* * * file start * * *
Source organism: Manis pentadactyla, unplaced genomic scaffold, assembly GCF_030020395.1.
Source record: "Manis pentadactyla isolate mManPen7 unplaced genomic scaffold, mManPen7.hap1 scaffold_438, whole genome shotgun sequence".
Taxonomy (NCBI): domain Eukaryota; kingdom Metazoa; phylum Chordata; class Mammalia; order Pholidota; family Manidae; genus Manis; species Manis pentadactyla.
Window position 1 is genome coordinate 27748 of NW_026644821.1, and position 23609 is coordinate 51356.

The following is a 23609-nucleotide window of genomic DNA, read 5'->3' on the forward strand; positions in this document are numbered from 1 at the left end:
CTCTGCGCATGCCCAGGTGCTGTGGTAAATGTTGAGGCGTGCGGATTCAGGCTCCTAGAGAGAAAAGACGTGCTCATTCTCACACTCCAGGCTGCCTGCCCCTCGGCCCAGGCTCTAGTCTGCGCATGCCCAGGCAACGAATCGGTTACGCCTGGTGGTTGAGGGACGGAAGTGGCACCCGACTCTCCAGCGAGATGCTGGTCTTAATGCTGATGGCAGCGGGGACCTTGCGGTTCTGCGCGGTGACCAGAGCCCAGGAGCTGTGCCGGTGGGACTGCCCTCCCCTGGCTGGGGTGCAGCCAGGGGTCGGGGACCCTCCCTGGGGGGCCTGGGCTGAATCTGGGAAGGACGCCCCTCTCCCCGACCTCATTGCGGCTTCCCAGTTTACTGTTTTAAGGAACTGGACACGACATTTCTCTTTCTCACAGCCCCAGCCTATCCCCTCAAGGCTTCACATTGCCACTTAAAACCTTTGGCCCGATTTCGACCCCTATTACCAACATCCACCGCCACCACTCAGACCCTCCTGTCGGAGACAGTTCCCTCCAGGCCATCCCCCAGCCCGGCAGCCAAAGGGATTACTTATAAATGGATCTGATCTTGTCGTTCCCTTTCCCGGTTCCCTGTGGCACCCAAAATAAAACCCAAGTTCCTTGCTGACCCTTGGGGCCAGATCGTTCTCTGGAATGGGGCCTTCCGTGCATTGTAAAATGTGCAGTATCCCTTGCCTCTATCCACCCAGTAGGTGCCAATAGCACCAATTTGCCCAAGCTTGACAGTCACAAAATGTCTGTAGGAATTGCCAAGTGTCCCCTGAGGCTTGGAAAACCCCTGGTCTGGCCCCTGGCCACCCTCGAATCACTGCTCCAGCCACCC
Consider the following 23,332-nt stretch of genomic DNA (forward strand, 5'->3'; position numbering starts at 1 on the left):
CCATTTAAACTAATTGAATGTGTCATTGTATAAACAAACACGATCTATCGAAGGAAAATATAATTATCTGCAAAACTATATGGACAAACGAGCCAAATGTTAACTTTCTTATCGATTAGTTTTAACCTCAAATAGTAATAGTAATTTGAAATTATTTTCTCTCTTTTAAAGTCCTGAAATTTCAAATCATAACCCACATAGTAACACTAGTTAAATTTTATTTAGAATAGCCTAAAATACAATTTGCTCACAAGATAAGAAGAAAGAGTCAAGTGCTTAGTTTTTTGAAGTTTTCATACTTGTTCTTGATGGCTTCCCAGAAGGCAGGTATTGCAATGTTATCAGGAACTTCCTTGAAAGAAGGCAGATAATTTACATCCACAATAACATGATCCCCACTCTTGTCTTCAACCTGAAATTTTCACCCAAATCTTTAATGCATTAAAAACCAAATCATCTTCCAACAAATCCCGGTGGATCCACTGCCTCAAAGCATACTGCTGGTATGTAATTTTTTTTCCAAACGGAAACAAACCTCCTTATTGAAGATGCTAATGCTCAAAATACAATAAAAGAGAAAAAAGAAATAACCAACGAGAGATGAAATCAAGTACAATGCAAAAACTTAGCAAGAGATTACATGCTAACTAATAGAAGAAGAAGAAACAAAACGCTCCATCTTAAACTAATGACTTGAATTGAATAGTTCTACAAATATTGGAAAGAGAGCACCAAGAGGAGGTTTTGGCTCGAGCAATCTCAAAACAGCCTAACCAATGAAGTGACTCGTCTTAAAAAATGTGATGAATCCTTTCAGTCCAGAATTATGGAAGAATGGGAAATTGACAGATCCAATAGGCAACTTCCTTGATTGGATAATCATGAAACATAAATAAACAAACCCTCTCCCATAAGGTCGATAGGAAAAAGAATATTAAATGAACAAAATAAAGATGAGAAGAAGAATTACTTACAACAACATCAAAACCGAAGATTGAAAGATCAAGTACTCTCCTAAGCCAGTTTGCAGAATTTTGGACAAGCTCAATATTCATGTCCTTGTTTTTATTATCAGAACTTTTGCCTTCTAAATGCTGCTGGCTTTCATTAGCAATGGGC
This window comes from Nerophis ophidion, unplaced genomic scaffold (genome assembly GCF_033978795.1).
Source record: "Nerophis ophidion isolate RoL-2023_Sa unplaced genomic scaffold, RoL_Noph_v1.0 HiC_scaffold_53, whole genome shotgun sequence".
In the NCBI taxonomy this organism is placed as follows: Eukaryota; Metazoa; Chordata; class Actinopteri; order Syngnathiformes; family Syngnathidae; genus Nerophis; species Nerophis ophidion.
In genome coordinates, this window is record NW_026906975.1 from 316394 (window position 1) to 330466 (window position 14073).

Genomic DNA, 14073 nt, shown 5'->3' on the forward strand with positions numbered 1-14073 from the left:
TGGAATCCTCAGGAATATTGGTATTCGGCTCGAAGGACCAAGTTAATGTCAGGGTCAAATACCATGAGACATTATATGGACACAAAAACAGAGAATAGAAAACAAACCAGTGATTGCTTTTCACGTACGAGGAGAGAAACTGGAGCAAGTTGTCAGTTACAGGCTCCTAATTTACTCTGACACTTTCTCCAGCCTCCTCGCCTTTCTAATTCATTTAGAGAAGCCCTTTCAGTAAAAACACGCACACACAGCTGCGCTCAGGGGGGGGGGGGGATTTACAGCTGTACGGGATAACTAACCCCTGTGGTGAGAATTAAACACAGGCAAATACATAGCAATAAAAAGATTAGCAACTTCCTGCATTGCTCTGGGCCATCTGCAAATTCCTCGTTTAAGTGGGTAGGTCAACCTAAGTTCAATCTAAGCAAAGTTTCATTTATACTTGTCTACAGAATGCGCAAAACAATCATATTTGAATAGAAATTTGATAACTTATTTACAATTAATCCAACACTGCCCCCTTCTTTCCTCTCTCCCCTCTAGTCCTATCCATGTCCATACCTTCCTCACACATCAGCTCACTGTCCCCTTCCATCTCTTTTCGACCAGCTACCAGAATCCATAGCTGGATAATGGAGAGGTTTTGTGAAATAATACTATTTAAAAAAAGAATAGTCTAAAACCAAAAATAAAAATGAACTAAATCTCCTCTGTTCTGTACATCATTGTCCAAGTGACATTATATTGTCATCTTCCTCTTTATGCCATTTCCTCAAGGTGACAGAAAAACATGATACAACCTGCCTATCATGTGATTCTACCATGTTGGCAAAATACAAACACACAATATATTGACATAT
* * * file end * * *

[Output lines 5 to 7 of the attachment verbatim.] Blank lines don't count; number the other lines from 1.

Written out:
The following is a 23609-nucleotide window of genomic DNA, read 5'->3' on the forward strand; positions in this document are numbered from 1 at the left end:
CTCTGCGCATGCCCAGGTGCTGTGGTAAATGTTGAGGCGTGCGGATTCAGGCTCCTAGAGAGAAAAGACGTGCTCATTCTCACACTCCAGGCTGCCTGCCCCTCGGCCCAGGCTCTAGTCTGCGCATGCCCAGGCAACGAATCGGTTACGCCTGGTGGTTGAGGGACGGAAGTGGCACCCGACTCTCCAGCGAGATGCTGGTCTTAATGCTGATGGCAGCGGGGACCTTGCGGTTCTGCGCGGTGACCAGAGCCCAGGAGCTGTGCCGGTGGGACTGCCCTCCCCTGGCTGGGGTGCAGCCAGGGGTCGGGGACCCTCCCTGGGGGGCCTGGGCTGAATCTGGGAAGGACGCCCCTCTCCCCGACCTCATTGCGGCTTCCCAGTTTACTGTTTTAAGGAACTGGACACGACATTTCTCTTTCTCACAGCCCCAGCCTATCCCCTCAAGGCTTCACATTGCCACTTAAAACCTTTGGCCCGATTTCGACCCCTATTACCAACATCCACCGCCACCACTCAGACCCTCCTGTCGGAGACAGTTCCCTCCAGGCCATCCCCCAGCCCGGCAGCCAAAGGGATTACTTATAAATGGATCTGATCTTGTCGTTCCCTTTCCCGGTTCCCTGTGGCACCCAAAATAAAACCCAAGTTCCTTGCTGACCCTTGGGGCCAGATCGTTCTCTGGAATGGGGCCTTCCGTGCATTGTAAAATGTGCAGTATCCCTTGCCTCTATCCACCCAGTAGGTGCCAATAGCACCAATTTGCCCAAGCTTGACAGTCACAAAATGTCTGTAGGAATTGCCAAGTGTCCCCTGAGGCTTGGAAAACCCCTGGTCTGGCCCCTGGCCACCCTCGAATCACTGCTCCAGCCACCC
Consider the following 23,332-nt stretch of genomic DNA (forward strand, 5'->3'; position numbering starts at 1 on the left):